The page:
In 1929, the American millionaire Frank Jay Gould created the Palais de la Méditerranée, a casino along the Promenade des Anglais in Nice. The architects behind the Hotel Carlton in Cannes came up with an extravagant art deco-Grecian design that was meant to resemble an ocean liner; hence its nickname le paquebot. The beau monde haunted the casino - Josephine Baker, Maurice Chevalier, Edith Piaf - until things started to fall apart in the 1970s. Derelict and unloved, it was eventually bought by the Taittinger champagne company, which spent a fortune turning it into a luxury hotel with neighbouring casino.

The only thing that remains of the original structure is the imposing art deco façade, although many of that period's architectural touches and sense of elegance are found throughout the building. The hotel is a three-sided structure that sits behind the façade, with a large terrace containing the pool and outdoor dining area forming the centrepiece. The Mediterranean provides an impressive backdrop through the large neoclassical columns. Most of the 188 rooms (including 12 suites) face this large courtyard; the ones round the back have the rooftops of Nice to admire.


Le Palais de la Méditerranée, 13-15 Promenade des Anglais, Nice, France (00 33 4 92 14 77 00;; or Leading Hotels of the World, 00800 2888 8882; sits on the wide seafront promenade built in the 19th century. Although the hotel doesn't have its own beach yet, it has arrangements for guests to enjoy VIP access to a private beach. The outdoor pool is connected to its indoor counterpart, allowing it to be used all year round. There's a gym, sauna and steam room.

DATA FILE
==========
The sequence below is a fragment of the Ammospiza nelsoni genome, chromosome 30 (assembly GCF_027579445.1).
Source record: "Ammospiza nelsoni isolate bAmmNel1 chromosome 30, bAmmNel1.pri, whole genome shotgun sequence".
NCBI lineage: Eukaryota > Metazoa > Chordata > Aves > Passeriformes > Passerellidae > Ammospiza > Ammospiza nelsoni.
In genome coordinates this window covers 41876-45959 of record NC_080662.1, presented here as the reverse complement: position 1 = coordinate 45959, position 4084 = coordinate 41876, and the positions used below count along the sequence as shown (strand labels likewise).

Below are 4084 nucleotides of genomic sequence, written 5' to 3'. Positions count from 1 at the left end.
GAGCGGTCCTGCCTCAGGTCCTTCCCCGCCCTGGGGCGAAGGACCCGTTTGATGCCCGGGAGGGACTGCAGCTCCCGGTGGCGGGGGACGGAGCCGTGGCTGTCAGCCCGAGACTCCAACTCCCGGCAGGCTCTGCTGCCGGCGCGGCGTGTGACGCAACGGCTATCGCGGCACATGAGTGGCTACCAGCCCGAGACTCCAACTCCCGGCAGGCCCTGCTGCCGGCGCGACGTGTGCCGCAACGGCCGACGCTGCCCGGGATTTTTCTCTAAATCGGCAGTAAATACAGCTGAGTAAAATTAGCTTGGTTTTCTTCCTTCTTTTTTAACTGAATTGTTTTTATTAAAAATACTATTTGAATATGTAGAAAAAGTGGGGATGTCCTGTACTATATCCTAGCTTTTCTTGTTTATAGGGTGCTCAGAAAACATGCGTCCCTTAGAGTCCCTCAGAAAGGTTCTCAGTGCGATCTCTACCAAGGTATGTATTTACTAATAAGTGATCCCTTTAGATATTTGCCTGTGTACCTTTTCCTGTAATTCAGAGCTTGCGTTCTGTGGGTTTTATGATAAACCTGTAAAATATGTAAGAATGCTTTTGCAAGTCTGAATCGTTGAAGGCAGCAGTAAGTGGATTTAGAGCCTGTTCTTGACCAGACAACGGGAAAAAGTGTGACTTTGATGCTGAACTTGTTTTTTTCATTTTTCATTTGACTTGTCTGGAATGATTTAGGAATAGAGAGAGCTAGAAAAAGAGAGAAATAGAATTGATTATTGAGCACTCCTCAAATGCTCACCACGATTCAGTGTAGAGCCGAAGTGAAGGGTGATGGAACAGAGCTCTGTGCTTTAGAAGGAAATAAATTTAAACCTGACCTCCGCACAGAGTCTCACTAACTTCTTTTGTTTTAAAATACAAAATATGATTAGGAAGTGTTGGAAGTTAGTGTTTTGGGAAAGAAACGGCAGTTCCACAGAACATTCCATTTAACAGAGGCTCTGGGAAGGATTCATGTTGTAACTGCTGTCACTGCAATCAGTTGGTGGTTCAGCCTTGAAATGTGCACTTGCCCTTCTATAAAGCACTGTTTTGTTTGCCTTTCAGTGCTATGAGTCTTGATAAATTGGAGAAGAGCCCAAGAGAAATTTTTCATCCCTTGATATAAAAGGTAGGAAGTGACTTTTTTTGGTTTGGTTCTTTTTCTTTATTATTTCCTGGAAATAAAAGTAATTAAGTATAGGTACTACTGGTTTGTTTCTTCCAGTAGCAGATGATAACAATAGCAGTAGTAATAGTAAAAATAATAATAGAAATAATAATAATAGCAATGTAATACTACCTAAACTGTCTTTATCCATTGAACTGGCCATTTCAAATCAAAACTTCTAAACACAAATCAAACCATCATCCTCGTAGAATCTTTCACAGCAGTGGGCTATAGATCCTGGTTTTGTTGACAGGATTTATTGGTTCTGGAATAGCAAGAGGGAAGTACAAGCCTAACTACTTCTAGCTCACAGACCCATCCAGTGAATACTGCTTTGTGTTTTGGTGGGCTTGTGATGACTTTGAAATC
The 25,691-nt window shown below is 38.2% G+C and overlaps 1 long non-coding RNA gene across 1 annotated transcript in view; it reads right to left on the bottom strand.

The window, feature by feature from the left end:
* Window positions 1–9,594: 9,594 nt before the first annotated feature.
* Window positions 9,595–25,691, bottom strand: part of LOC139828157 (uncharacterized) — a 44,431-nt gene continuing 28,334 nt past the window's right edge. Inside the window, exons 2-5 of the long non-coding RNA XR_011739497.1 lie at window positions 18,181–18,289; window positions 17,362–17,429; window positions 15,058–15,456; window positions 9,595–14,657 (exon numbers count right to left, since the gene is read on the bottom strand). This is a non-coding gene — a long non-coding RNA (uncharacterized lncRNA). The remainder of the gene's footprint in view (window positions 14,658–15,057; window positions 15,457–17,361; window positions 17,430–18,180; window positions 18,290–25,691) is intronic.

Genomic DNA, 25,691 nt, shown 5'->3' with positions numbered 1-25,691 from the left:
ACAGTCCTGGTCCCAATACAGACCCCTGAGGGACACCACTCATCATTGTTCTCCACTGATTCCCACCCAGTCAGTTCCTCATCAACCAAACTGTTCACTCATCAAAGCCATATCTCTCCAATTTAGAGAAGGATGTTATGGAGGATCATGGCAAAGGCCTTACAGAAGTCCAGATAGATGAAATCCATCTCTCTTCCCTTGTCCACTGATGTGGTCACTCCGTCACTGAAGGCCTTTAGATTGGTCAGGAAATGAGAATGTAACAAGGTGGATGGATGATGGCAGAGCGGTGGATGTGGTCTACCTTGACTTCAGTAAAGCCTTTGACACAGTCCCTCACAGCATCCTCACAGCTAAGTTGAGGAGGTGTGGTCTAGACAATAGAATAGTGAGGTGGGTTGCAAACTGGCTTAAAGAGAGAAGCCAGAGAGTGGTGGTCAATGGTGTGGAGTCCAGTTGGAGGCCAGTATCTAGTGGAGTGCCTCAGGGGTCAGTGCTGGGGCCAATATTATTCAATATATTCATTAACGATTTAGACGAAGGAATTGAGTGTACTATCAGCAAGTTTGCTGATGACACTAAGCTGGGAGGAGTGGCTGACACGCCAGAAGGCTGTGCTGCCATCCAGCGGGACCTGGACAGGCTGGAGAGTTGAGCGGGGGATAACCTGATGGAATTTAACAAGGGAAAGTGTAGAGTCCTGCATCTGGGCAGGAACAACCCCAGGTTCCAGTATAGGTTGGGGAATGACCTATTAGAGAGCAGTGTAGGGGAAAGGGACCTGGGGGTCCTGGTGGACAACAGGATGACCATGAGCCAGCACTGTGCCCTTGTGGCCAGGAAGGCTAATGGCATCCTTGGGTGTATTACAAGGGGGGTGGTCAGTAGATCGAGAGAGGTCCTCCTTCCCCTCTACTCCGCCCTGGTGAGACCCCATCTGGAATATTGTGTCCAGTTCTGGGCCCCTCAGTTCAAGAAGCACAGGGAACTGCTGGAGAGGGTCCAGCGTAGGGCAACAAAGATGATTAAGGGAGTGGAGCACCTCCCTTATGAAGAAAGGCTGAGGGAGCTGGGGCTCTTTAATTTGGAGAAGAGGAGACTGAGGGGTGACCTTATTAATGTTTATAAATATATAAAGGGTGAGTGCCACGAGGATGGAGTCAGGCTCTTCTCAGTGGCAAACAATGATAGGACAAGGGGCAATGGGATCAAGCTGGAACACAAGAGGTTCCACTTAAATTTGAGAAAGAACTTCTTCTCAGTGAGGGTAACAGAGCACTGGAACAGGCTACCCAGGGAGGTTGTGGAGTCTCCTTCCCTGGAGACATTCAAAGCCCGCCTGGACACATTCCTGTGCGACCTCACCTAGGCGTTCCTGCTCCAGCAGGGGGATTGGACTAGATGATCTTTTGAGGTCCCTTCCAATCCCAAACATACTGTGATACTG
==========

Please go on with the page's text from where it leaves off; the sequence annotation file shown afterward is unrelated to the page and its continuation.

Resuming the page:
Art deco principles are maintained throughout: lines are clean and uncluttered without diving into cold minimalism. Each floor has a colour theme - blue, red or brown - with textiles and furniture in complementing shades. Brown rooms come with warm golden tones and dark chocolate modern furniture, while their blue counterparts are offset by cream and blond wood. The effect is calm and soothing. Extra touches include an espresso maker and CD player. Bathrooms are huge, with a separate walk-in shower and bath.

Freebies: the toiletries, by Annick Goutal, include a rich body-lotion; other things worth stashing away in your washbag include the eternally useful nail-file.

Keeping in touch: LCD TV, high-speed modem connection in rooms, and internet and Wi-Fi in the lobby.


Doubles start at €220 (£157) in low season, and suites from €1,100 (£786) excluding breakfast, €25-30 (£18-21).

I'm not paying that: Try the delightful Hotel Le Grimaldi (00 33 4 93 16 00 24; in the centre of town, which has doubles from €95 (£68).